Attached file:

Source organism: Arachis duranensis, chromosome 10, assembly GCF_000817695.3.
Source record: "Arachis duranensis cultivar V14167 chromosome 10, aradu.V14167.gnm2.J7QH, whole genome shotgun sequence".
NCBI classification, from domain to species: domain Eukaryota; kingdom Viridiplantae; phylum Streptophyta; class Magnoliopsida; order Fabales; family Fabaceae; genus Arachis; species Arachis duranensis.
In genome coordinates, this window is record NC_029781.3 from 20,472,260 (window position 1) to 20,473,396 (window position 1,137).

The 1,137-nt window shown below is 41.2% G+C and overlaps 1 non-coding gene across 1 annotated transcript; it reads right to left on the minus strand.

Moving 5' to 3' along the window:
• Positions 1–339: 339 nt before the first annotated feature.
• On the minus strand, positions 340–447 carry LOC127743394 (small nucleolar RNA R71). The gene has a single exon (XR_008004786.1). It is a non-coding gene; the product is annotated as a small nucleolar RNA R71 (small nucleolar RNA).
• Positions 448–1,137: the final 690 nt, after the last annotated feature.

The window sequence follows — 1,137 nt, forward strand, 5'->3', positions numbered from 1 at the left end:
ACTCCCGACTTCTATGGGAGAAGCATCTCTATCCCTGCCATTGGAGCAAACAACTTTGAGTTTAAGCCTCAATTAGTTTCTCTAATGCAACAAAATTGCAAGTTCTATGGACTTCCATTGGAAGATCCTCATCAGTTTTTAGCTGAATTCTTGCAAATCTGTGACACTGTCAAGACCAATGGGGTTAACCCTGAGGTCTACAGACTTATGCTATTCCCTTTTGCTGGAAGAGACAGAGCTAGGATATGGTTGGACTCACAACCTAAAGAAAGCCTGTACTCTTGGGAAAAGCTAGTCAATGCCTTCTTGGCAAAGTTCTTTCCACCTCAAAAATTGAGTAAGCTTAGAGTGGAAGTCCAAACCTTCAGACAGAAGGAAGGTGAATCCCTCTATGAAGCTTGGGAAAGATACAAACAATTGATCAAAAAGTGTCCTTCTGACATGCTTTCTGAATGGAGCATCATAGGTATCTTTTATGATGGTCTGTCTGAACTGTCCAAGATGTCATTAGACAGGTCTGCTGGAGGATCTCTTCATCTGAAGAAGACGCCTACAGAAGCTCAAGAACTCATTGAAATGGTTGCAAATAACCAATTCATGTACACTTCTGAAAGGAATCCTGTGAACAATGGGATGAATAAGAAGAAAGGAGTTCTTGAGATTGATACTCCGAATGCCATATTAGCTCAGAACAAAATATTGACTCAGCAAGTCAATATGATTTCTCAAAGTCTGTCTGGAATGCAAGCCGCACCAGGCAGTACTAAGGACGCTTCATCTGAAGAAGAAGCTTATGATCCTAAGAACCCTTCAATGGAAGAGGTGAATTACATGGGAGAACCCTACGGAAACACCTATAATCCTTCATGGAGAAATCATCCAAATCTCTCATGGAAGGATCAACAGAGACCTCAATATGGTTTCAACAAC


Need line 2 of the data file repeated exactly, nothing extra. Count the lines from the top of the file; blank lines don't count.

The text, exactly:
Source record: "Arachis duranensis cultivar V14167 chromosome 10, aradu.V14167.gnm2.J7QH, whole genome shotgun sequence".